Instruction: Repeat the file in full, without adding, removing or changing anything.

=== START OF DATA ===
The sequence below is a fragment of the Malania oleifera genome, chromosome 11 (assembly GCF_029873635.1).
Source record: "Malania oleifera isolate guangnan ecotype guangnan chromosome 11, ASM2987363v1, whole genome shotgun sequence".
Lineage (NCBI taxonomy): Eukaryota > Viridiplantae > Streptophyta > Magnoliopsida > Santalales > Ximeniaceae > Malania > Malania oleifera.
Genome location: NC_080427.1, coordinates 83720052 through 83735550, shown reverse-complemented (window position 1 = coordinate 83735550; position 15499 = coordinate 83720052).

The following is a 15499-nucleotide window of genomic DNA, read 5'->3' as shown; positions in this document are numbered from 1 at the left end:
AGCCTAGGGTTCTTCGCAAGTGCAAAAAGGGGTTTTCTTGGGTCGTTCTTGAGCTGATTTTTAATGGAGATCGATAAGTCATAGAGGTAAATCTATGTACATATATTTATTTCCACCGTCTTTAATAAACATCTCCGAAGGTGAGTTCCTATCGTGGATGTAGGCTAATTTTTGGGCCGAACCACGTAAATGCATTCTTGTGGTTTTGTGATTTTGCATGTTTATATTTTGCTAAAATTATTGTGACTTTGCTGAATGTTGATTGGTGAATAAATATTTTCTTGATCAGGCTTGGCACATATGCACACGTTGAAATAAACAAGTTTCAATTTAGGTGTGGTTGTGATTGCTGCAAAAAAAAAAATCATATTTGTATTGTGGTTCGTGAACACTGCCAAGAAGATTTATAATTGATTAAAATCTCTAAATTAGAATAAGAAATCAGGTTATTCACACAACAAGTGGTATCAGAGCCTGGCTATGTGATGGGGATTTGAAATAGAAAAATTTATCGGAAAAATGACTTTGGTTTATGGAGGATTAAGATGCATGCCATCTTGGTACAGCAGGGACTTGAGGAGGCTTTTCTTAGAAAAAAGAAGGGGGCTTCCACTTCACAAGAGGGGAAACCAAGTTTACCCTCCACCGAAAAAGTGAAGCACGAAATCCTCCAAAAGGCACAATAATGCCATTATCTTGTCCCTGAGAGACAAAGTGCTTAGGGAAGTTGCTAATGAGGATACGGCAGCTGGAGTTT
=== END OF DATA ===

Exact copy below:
The sequence below is a fragment of the Malania oleifera genome, chromosome 11 (assembly GCF_029873635.1).
Source record: "Malania oleifera isolate guangnan ecotype guangnan chromosome 11, ASM2987363v1, whole genome shotgun sequence".
Lineage (NCBI taxonomy): Eukaryota > Viridiplantae > Streptophyta > Magnoliopsida > Santalales > Ximeniaceae > Malania > Malania oleifera.
Genome location: NC_080427.1, coordinates 83720052 through 83735550, shown reverse-complemented (window position 1 = coordinate 83735550; position 15499 = coordinate 83720052).

The following is a 15499-nucleotide window of genomic DNA, read 5'->3' as shown; positions in this document are numbered from 1 at the left end:
AGCCTAGGGTTCTTCGCAAGTGCAAAAAGGGGTTTTCTTGGGTCGTTCTTGAGCTGATTTTTAATGGAGATCGATAAGTCATAGAGGTAAATCTATGTACATATATTTATTTCCACCGTCTTTAATAAACATCTCCGAAGGTGAGTTCCTATCGTGGATGTAGGCTAATTTTTGGGCCGAACCACGTAAATGCATTCTTGTGGTTTTGTGATTTTGCATGTTTATATTTTGCTAAAATTATTGTGACTTTGCTGAATGTTGATTGGTGAATAAATATTTTCTTGATCAGGCTTGGCACATATGCACACGTTGAAATAAACAAGTTTCAATTTAGGTGTGGTTGTGATTGCTGCAAAAAAAAAAATCATATTTGTATTGTGGTTCGTGAACACTGCCAAGAAGATTTATAATTGATTAAAATCTCTAAATTAGAATAAGAAATCAGGTTATTCACACAACAAGTGGTATCAGAGCCTGGCTATGTGATGGGGATTTGAAATAGAAAAATTTATCGGAAAAATGACTTTGGTTTATGGAGGATTAAGATGCATGCCATCTTGGTACAGCAGGGACTTGAGGAGGCTTTTCTTAGAAAAAAGAAGGGGGCTTCCACTTCACAAGAGGGGAAACCAAGTTTACCCTCCACCGAAAAAGTGAAGCACGAAATCCTCCAAAAGGCACAATAATGCCATTATCTTGTCCCTGAGAGACAAAGTGCTTAGGGAAGTTGCTAATGAGGATACGGCAGCTGGAGTTT